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Feb 03 2013

Chemtrails – a Science Learning Opportunity

Published by at 10:22 am under astronomy

In my role as a NASA/JPL Solar System Ambassador,  the number one question I get from school kids is “is there life on Mars (or outer space)?”  My standard reply is, “I don’t know.  Why don’t you become a scientist and be the first to find out?”  That’s why I like astronomy as a tool for engaging the public in science: it touches so many “hot topics” that can be channeled into really good science.

For the past decade or so, people have been asking me if I knew about Chemtrails, which are supposedly part of a conspiracy to holds that some trails left by aircraft are chemical or biological agents deliberately sprayed at high altitudes for purposes undisclosed to the general public in clandestine programs directed by various government officials.

The evidence they point to is that some contrails from jets (the “Chemtrails”) persist and spread out, while others were narrow and dissipated rapidly (which they call “real” contrails).  They then move on to state these “chemtrails” are part of a government conspiracy, and then point to the fact that “the authorities” are denying their existence as proof of the conspiracy.

This theory is popularized on various internet-based conspiracy sites, and is similar to the Seattle Windshield Pitting Epidemic.  This was characterized by widespread observation of previously unnoticed windshield holes, pits and dings, leading residents to believe that a common causative agent was at work. It was originally thought to be the work of vandals but the rate of pitting was so great that residents began to attribute it to everything from sand flea eggs to nuclear bomb testing…. Within a week [of the initial observation], the news and the so-called “pitting epidemic” had reached metropolitan Seattle. As the newspapers began to feature the story, more and more reports of pitting were called in. Motorists began stopping police cars to report damage and car lots and parking garages reported particularly severe attacks.

Several theories for the widespread damage were postulated:

  • Some thought that a new million watt radio transmitter installed by the Navy was producing waves that caused physical oscillations in glass;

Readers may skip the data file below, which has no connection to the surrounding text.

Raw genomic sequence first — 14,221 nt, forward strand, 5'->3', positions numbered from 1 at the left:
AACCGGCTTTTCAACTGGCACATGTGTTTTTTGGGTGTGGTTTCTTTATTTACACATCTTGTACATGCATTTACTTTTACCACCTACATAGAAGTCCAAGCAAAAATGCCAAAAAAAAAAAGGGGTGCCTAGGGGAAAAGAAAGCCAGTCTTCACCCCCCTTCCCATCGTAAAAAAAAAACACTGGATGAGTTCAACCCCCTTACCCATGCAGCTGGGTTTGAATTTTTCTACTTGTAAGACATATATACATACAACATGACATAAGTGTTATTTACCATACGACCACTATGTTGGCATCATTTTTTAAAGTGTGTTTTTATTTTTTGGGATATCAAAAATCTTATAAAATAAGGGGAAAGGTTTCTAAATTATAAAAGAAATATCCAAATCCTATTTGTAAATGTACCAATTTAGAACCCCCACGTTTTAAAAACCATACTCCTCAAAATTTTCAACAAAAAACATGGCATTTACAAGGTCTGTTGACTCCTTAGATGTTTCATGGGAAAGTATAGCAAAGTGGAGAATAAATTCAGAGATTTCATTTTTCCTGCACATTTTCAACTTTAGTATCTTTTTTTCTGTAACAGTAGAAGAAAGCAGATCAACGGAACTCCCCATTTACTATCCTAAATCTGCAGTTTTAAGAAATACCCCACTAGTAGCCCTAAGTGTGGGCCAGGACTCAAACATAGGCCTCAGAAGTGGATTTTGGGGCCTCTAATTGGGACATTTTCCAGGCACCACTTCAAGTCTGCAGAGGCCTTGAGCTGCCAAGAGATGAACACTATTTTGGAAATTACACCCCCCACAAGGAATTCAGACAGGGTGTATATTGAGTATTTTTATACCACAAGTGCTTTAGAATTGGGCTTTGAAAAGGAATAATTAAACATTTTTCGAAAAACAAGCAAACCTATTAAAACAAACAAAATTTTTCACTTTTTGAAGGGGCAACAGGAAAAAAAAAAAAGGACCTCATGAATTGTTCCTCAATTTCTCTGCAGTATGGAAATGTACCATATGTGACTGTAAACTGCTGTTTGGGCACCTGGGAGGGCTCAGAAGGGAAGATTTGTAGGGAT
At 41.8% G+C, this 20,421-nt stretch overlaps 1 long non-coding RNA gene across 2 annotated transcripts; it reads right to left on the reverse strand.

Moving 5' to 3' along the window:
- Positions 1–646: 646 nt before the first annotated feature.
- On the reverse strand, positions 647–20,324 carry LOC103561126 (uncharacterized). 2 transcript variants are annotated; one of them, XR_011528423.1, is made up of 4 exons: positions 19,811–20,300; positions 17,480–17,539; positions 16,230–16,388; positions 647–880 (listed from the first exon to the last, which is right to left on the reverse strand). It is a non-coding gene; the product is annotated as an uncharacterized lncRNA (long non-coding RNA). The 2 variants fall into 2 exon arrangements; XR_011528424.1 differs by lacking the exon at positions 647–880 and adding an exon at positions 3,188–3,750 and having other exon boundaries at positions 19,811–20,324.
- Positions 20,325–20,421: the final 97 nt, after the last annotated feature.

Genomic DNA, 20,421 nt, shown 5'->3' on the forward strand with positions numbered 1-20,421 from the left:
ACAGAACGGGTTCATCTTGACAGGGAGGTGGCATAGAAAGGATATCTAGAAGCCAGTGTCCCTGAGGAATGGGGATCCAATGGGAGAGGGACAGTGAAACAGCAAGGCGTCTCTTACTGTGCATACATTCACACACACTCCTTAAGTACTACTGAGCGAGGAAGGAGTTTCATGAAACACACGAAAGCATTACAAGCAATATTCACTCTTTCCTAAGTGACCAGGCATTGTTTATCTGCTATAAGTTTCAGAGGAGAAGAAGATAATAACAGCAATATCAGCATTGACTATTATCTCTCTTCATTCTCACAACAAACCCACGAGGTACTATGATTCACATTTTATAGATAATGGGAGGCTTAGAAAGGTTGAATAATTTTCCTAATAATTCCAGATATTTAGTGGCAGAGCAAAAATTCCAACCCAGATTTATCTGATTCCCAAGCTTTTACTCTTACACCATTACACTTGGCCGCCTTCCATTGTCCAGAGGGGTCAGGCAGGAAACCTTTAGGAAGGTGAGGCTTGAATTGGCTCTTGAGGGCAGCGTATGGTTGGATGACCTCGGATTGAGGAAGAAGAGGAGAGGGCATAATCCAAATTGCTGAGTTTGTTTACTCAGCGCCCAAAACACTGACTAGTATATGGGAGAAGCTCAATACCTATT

• Some believed it to be the work of cosmic rays;
  • Some reporting seeing glass bubble form right before their eyes, believing it to be the work of sand fleas;
  • Some attributed it to a shift in the Earth’s magnetic field.

The whole “epidemic” came to a halt when folks realized that this was just normal pitting of windshields.

I find that when someone believes in a preposterous theory, coupled with a conspiracy cover that “the authorities” are covering up the facts, it is nearly impossible to talk about rationality.  I am simply aligned with the deceiving “authorities” and thus part of the conspiracy.  As Robert Park says in Voodoo Science:

I came to realize that many people choose scientific beliefs the same way they choose to be Methodists, or Democrats, or Chicago Cubs fans. They judge science by how well it agrees with the way they want the world to be.

My Proposal: Use Chemtrails as a Science Learning Opportunity.

The chemtrail phenomenon proposes a very specific hypothesis: that the emissions from Jet aircraft are leaving behind abnormal trails of vapor and chemicals that can’t be explained as normal contrails.  Contrails are everywhere, and observable just by looking up.

This is great science.  Now, let’s prove or refute this theory.

It turns out that NASA is already way ahead of this.  It is asking citizen scientists, teachers, and students to study contrails, and is even providing resources to do so.  There is even a global reporting system for students to record their local observations.  If there is so much energy to hype the conspiracy theory, let’s turn it into energy to scientifically research it.

And in the tradition of great science, studying this phenomenon from one perspective can lead to another discovery: the contrails play a big role in our understanding of climate change.  They may change the albedo of the planet significantly – and folks all over the world can make simple measurements to contribute to our understanding of this phenomenon.

So, next time I hear someone talk about Chemtrails as a conspiracy, I’m pointing them to this post as a “why don’t you find out for yourself?”

 

 

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